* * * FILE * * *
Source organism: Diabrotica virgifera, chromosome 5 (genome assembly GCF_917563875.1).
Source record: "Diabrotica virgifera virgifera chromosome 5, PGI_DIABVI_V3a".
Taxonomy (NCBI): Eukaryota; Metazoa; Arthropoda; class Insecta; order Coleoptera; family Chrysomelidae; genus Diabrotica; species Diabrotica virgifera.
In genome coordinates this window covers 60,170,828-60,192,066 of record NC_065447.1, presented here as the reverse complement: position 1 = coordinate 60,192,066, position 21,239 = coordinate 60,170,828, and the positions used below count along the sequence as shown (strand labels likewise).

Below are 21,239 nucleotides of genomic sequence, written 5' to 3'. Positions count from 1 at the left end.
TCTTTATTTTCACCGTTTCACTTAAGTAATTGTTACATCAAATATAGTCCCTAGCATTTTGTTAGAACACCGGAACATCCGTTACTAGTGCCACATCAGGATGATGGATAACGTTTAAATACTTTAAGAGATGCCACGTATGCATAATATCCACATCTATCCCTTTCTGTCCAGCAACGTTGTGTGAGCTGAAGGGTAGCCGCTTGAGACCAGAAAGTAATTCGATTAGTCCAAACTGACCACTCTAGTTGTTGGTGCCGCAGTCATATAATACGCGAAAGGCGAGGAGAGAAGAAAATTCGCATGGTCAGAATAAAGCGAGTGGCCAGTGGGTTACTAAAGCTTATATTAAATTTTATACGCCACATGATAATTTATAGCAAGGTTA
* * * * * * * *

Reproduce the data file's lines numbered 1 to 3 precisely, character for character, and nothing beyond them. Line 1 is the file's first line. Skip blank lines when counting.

Source organism: Diabrotica virgifera, chromosome 5 (genome assembly GCF_917563875.1).
Source record: "Diabrotica virgifera virgifera chromosome 5, PGI_DIABVI_V3a".
Taxonomy (NCBI): Eukaryota; Metazoa; Arthropoda; class Insecta; order Coleoptera; family Chrysomelidae; genus Diabrotica; species Diabrotica virgifera.